Like findings from the ISPU survey, the intergenerational nature of Muslim and BAME households can play a contributing factor. However, the MCB also reported specific Housing Challenges in the UK to increase the risk of covid-19 amongst Muslim communities. Drawing on the UK 2011 census they show how 35% of Muslim households compared to 13% of the general population are overcrowded, lack at least one bedroom, have no central heating and have to share a kitchen and bathroom21. Breaking this down by ethnic groups, the MCB also reveal that Black Africans (43%) and Bangladeshis (42%) experience the highest household disadvantage, and Muslims within these ethnic groups experience higher levels of housing disadvantage in comparison to other religious groups22. These housing conditions make it challenging for people to self-isolate and maintain social distancing, making other members of the household more susceptible to contracting covid-19.
According to the ISPU, one year into the Covid-19 pandemic, 27% of American Muslims in comparison to 19% of the general public reported losing their jobs23. 24% of US Muslims also reported having had their working hours or pay cut due to covid-19, 3% more than the general population. When breaking these statistics down by race, the IPSU survey shows that among American Muslims, Arab Muslims (27%) were most likely to have their hours or pay cut due to the pandemic, in comparison to Asian (18%), Black (20%), and white (23%) Muslims24. However, when looking at job loss, statistics show that white muslims (31%) were significantly more likely than the general US population (14%) to lose their job during the pandemic, and more likely than Black Muslims (22%)25.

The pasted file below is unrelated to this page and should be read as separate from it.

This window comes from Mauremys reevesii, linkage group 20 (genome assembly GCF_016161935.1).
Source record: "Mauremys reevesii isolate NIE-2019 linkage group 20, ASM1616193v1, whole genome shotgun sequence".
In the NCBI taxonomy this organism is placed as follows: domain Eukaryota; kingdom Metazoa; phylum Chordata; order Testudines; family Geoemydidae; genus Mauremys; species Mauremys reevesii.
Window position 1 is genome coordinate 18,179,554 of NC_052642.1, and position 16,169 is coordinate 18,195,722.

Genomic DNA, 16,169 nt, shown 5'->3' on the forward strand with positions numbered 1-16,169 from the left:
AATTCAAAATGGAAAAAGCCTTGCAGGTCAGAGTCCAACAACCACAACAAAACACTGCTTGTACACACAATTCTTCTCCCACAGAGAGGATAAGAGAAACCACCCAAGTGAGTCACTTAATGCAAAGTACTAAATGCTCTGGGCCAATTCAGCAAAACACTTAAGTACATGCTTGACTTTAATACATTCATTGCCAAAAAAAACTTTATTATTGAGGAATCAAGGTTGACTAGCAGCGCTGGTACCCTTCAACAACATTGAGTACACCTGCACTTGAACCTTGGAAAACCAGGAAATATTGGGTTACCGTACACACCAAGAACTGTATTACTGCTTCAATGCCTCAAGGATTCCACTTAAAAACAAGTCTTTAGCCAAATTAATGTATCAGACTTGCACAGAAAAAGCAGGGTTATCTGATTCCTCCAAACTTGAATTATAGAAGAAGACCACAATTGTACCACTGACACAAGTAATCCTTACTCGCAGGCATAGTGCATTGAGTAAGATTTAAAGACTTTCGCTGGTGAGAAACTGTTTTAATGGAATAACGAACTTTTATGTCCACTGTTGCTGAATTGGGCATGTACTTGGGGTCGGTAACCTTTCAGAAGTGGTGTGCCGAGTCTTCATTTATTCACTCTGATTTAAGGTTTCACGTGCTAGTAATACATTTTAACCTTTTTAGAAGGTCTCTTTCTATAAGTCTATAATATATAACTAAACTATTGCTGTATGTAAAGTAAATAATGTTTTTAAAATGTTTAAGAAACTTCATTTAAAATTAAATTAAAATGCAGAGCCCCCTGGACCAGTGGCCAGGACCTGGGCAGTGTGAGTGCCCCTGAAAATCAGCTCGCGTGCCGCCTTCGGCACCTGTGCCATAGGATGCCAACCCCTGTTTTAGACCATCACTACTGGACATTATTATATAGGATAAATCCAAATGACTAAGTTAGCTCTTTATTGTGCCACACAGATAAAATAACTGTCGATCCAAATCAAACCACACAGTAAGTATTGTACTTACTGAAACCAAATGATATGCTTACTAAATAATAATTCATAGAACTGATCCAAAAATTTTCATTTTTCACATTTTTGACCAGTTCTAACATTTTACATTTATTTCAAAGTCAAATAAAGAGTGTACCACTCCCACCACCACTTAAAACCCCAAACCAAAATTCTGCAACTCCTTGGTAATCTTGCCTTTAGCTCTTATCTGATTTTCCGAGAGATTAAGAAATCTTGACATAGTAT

When looking at job loss within UK Muslim and BAME communities, the MCB draw on findings published by the Institute of Social and Economic Research which show that BAME communities were more likely than their white counterparts to lose their jobs instead of being placed on the UK furlough scheme26. By May 2020, 4,000 workers in the UK had lost their job, 21% of these were from ethnic minorities compared to 7% who were white27. The study also reveals that high numbers of ethnic minorities lost their jobs on account of working in insecure employment sectors and being self-employed. Looking into types of jobs that BAME workers have, the Runnymede Trust have reported that 25% have zero hour “gig-economy” jobs, where their income is not guaranteed and are not eligibly to benefit from the UK Government’s energy support financial packages. This is 9% higher than the general population in the UK28.